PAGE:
I doubt it has much effect on search, assuming you are talking about a new site rather than switching. Not many users are going to do complex searches like inurl:www and the like (I am not sure why anyone would do that either!).

It comes down to shorter URLs vs being like everyone else.

The fact that many big sites use other subdomains means people do see sites without the www quite a lot. en. on Wikipedia, finance. on yahoo .news on the BBC etc. Most of those do have the www. on the main page, but it is not an invariable pre-fix anymore.

lammert

10:38 am on Jan 11, 2008 (gmt 0)

WebmasterWorld Senior Member lammert is a WebmasterWorld Top Contributor of All Time 10+ Year Member Top Contributors Of The Month



You can have example.com for the webserver and mail.example.com for email, but also www.example.com for the webserver and example.com for mail. Why should you separate email to a subdomain, where everybody is used to send mail to user@example.com instead of user@mail.example.com? Actually the SMTP RFC defines that email should go to the IP address associated with example.com unless MX records are present in the DNS configuration.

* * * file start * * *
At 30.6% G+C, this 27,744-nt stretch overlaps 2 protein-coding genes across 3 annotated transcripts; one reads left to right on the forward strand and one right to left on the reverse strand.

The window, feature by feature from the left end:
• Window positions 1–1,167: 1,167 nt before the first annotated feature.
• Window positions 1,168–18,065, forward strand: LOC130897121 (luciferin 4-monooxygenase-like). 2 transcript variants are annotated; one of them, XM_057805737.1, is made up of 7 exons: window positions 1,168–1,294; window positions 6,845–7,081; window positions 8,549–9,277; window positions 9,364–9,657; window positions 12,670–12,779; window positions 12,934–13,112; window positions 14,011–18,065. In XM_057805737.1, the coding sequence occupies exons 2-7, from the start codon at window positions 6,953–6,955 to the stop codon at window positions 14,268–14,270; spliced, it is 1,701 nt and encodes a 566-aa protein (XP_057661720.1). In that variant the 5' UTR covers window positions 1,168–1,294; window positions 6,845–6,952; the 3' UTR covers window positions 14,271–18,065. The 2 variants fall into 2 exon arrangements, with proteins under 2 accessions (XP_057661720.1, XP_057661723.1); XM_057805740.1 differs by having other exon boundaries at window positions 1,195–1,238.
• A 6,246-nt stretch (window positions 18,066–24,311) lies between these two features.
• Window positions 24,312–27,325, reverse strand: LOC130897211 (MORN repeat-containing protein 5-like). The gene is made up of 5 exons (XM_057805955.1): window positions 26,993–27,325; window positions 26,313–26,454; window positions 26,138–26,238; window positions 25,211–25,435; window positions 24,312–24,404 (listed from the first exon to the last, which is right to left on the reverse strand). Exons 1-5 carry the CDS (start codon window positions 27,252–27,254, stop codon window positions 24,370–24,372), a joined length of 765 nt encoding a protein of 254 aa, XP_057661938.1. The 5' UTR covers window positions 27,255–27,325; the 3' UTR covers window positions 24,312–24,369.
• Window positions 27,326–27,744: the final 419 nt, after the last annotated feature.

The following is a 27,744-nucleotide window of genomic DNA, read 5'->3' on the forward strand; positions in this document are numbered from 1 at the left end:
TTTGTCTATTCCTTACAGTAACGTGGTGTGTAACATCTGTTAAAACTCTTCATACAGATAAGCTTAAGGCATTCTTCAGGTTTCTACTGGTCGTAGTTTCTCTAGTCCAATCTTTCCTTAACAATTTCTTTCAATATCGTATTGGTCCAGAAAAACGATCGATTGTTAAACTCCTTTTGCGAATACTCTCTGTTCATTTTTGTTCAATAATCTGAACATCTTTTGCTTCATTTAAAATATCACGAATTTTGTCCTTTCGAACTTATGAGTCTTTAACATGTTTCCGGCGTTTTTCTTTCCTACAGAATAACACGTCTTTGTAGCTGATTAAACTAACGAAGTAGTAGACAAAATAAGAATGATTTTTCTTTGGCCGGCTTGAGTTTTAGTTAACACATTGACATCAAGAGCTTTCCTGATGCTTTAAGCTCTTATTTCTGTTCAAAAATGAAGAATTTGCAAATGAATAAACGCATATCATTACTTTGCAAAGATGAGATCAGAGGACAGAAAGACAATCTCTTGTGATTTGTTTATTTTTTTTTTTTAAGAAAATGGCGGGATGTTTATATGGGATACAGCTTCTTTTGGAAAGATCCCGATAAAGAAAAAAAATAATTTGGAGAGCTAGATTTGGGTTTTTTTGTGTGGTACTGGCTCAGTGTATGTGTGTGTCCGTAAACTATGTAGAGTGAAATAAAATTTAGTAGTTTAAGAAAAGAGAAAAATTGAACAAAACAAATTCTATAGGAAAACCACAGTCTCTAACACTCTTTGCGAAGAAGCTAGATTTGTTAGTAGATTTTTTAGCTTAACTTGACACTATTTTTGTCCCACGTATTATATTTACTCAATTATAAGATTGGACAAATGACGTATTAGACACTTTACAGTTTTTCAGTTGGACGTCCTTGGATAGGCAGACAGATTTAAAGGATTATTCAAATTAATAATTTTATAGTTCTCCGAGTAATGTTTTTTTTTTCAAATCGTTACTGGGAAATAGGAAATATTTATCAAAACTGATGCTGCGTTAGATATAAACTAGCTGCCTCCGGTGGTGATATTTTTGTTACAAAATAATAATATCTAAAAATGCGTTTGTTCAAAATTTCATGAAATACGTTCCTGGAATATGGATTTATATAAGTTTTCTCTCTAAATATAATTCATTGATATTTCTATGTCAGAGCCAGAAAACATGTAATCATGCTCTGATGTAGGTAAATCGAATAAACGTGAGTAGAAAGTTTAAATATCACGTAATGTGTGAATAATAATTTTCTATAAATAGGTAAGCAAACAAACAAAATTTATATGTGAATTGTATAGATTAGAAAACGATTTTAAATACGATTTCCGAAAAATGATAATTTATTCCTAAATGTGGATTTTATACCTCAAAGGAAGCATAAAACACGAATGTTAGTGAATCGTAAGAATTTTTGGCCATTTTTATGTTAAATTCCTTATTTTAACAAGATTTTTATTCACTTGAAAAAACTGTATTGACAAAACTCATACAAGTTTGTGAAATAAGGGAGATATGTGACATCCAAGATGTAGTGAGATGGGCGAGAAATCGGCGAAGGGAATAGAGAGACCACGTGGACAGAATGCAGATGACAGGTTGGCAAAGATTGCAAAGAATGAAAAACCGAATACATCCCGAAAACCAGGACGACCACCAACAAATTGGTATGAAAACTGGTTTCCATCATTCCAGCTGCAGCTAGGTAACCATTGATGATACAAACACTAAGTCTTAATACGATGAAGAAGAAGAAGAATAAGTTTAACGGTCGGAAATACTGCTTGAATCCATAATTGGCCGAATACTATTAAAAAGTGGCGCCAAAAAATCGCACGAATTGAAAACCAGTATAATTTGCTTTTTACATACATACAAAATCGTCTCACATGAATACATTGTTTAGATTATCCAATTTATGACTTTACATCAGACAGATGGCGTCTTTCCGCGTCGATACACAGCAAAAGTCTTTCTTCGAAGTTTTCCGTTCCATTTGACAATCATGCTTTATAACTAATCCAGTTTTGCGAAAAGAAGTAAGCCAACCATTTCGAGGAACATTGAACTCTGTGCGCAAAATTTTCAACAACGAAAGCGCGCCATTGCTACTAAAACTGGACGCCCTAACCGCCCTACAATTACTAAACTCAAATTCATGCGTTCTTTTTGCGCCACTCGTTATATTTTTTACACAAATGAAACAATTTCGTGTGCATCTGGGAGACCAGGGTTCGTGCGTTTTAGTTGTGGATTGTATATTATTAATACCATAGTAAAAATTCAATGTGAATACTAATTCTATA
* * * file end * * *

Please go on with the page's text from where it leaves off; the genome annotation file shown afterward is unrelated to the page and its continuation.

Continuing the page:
As email is a much older technology (1965 first emails, 1982 RFC SMTP standard) than websites, I think the SMTP protocol has more rights to the short domain name than HTTP.

g1smd

12:54 am on Jan 12, 2008 (gmt 0)

WebmasterWorld Senior Member g1smd is a WebmasterWorld Top Contributor of All Time 10+ Year Member Top Contributors Of The Month



Of course the email address is name@example.com!

However, almost every SMTP/POP3 client on the planet will be connecting to smtp.example.com and pop3.example.com to send and receive their mail.

Those names have no effect on the email addresses that they actually work with.

lammert

1:29 am on Jan 12, 2008 (gmt 0)

WebmasterWorld Senior Member lammert is a WebmasterWorld Top Contributor of All Time 10+ Year Member Top Contributors Of The Month



However, almost every SMTP/POP3 client on the planet will be connecting to smtp.example.com and pop3.example.com to send and receive their mail.